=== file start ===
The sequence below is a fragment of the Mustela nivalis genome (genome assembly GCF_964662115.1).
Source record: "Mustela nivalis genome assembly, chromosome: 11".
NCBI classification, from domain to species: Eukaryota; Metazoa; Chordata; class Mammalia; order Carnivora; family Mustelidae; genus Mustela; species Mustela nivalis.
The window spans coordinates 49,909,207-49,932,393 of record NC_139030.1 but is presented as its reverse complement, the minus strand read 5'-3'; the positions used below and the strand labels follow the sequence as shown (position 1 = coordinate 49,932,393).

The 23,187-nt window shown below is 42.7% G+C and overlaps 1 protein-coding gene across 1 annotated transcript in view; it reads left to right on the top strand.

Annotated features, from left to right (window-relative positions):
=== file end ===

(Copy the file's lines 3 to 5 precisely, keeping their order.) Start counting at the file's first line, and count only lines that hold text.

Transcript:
NCBI classification, from domain to species: Eukaryota; Metazoa; Chordata; class Mammalia; order Carnivora; family Mustelidae; genus Mustela; species Mustela nivalis.
The window spans coordinates 49,909,207-49,932,393 of record NC_139030.1 but is presented as its reverse complement, the minus strand read 5'-3'; the positions used below and the strand labels follow the sequence as shown (position 1 = coordinate 49,932,393).

The 23,187-nt window shown below is 42.7% G+C and overlaps 1 protein-coding gene across 1 annotated transcript in view; it reads left to right on the top strand.